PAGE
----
"The war, it got worse and worse. Finally, we settled down here. I was down here for, I think, it was two winters, during the war. They had a lot of officers at Montauk, but I couldn’t go to any of the dances because Mother had eye trouble and she wouldn’t let me out. The war just passed me by. Of course, I was the pin-up girl. I sent all my pictures to Okinawa, Saipan - bathing suit pictures. I got letters back telling me how I cheered everybody up." -Edith Beale
"Pant-suits are still in in America, but Paris says skirts. I always keep up with what they’re wearing in Paris." -Edie Beale
"Then Little Edie came in. Her head was wrapped in a scarf because she had shaved her hair off years ago when her mother wouldn’t let her go to Hollywood. She really knew how to wrap. She looked very glamorous in that brown silk scarf.” -Andy Warhol
Edie Beale photographed by Warhol, 1976.
Big Edie, Little Edie, and Spot take to Georgica Beach, 1951.
"Style— all those who have it share one thing: originality." -Diana Vreeland
Mrs. Clifford H. McCall is planning a fashion show of brides— of every country and period. Aiding her are Mmes. A. Wallace Chauncey, John Laurence Hutton, Eltinge F. Warner, and McAlpin Bell.
Among the young women who will appear as brides is Miss Edith Beale, who will model the Eastern Bridal Costume.
Color lithographs of Grey Gardens by Frances Benjamin Johnson, 1914.
Jerry was a teenager when he met the Beales— exploring the property believing the house to be empty, and becoming enchanted with the Beales when Little Edie saw him and invited him inside. He helped the Beales with whatever odd-jobs they came up with, and I’m sure he took it upon himself to do some things for them, but he didn’t have the means to do the larger repairs that Grey Gardens required.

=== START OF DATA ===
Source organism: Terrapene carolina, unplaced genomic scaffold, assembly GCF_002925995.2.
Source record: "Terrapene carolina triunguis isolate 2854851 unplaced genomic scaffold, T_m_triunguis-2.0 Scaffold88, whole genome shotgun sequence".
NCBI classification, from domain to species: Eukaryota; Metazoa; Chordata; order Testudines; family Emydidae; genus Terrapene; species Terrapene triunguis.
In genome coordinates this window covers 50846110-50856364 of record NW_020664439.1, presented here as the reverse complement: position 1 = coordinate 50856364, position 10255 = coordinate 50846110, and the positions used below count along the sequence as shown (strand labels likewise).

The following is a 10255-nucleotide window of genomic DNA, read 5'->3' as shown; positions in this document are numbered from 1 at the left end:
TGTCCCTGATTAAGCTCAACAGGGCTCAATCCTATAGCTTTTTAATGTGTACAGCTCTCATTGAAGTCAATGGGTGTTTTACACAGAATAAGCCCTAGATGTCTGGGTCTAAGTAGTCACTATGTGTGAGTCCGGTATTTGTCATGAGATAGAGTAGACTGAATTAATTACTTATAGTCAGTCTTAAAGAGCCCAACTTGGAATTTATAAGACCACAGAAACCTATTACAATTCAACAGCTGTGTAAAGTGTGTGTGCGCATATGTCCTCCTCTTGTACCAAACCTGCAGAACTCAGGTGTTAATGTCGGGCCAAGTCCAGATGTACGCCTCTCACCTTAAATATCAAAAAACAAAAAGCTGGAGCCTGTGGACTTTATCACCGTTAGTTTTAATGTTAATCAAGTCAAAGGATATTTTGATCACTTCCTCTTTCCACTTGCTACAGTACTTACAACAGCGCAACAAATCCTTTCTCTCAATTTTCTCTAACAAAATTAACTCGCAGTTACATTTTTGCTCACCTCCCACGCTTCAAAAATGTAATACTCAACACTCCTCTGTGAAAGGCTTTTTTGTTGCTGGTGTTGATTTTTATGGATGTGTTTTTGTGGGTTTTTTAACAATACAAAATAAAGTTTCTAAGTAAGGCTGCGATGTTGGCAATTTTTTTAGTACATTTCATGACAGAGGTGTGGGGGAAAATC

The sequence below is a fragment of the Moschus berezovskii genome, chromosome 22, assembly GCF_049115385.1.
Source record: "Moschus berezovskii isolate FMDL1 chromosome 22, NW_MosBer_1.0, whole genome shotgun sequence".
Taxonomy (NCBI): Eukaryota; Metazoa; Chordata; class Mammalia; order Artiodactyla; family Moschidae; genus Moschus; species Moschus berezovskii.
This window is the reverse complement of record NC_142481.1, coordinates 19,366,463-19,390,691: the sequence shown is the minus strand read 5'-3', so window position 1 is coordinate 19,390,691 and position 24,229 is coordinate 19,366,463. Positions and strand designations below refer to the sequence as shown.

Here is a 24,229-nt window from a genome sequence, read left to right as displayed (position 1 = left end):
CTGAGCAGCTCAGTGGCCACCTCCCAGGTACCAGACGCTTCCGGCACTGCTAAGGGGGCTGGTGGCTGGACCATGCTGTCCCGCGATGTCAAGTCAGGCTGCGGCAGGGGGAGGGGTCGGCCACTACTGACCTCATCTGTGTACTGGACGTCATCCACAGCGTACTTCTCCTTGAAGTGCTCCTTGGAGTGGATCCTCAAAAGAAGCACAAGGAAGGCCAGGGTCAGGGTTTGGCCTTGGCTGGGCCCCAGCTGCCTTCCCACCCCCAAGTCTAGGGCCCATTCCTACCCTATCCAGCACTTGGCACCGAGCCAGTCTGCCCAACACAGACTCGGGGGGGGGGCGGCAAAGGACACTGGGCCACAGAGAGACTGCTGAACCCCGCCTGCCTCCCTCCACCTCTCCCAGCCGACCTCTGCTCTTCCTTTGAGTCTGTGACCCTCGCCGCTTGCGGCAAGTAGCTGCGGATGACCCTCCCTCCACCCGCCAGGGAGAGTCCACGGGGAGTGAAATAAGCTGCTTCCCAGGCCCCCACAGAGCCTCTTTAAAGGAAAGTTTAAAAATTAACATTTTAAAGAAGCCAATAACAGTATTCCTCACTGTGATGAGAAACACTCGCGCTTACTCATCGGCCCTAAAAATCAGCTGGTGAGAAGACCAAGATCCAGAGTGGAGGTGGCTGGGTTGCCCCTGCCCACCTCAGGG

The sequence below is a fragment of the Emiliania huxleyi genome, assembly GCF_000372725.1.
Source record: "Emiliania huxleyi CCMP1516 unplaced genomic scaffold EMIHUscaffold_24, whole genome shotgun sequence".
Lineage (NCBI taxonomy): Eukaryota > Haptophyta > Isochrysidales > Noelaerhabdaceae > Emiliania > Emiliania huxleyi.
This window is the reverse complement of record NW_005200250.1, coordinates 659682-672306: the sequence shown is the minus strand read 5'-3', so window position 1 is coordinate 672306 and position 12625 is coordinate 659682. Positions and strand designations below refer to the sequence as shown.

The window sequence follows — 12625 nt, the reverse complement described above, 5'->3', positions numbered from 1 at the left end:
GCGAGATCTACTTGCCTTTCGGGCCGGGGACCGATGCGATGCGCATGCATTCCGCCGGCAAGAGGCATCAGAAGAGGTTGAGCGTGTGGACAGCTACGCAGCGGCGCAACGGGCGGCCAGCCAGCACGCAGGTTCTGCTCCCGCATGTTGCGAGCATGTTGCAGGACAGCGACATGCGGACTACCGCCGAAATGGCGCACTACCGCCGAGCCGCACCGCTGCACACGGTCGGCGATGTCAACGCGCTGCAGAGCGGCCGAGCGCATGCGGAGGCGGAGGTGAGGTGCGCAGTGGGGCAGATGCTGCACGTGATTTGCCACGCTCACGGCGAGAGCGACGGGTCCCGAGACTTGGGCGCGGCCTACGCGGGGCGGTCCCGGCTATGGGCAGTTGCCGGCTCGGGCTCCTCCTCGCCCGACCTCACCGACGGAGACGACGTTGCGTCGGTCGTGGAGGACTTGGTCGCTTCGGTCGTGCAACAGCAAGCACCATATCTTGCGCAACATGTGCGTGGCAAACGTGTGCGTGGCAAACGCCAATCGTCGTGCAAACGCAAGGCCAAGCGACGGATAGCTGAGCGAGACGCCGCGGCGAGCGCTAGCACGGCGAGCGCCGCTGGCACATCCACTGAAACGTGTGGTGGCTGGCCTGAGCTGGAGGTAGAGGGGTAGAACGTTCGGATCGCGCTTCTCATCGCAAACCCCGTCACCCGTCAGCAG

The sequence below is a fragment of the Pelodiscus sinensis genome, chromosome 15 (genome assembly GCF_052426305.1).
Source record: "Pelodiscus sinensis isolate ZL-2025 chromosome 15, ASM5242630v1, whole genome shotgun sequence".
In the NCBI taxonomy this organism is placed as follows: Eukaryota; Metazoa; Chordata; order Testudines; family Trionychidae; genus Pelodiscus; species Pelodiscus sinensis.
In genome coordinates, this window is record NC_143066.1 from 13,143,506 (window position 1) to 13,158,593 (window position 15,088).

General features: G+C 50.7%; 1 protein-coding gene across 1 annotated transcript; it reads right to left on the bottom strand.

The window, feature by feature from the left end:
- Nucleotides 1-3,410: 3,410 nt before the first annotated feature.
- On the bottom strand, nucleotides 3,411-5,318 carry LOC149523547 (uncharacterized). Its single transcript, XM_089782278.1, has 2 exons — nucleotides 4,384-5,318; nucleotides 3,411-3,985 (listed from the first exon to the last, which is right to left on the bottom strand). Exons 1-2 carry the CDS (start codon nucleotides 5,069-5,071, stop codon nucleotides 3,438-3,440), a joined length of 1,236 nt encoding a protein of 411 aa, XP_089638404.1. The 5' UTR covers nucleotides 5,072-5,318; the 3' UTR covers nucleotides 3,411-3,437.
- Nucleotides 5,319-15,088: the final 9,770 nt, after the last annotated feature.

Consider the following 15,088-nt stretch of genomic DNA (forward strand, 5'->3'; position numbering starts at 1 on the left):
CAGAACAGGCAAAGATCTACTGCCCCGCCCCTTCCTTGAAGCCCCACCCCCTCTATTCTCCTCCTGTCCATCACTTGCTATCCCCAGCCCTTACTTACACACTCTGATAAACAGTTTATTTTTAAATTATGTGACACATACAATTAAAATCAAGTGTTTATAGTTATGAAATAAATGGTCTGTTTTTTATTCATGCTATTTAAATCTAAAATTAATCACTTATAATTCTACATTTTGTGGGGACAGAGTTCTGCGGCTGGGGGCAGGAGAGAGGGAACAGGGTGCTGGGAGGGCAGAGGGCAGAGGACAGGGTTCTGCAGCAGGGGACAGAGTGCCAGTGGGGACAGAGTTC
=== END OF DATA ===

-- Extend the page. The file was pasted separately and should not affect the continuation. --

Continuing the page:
Grey Gardens was the way Big Edie wanted it. Little Edie was not comfortable there, but it was Big Edie’s house and she respected her mother too much to do anything about it. After the clean-up funded by Jackie, Edie kept the house as organized as she could manage, with the exception of Big Edie’s bedroom which was kept as she wanted.
By all accounts, no one but Edie’s brothers knew what a state of disrepair the house had gotten into, or how little money the Beales possessed. After WWII, the Bouvier clan dissipated, especially the Beale branch— free-spirited matriarch Big Edie wanted little to do with her stuffy relatives. Big Edie’s sons wanted their mother to sell the home, and washed their hands of the situation when she refused.
It wasn’t until the Beales received media attention that Jackie knew of their plight, so it wasn’t until then that she offered to help. She spent thousands of dollars making Grey Gardens livable, going even further and paying their monthly bills and giving them an allowance. This gesture was more than the independent Edies wanted— they wouldn’t allow any more. A nurse would be out of the question, an insult to two women who saw nothing wrong with their way of life.
If you pay attention to the documentary, it is only Big Edie’s room that returns to a state of filth, because that’s the way she wanted it. Little Edie managed to keep the rest of the home relatively tidy— as much as a 60 year-old woman raised in the manner she was, could manage.
If the media hadn’t pointed out the negative, there wouldn’t have been a story in the first place. The only reason the Beales got press on a national scale was because they were relatives of Jackie Kennedy— the filth of their home wouldn’t have made it past local news.
I do think the press were cruel in their judgement of the documentary, Edie’s cabaret act, and of the Beale women as human beings. The only time they received sympathy of any kind was when the writer wasn’t looking to cash in on the sensationalism of it all. Unfortunately, sympathy doesn’t sell. I think many of the reporters took the oddness of the story and ran with it, not taking the time to get to know the Edies or treat them with the respect they deserved.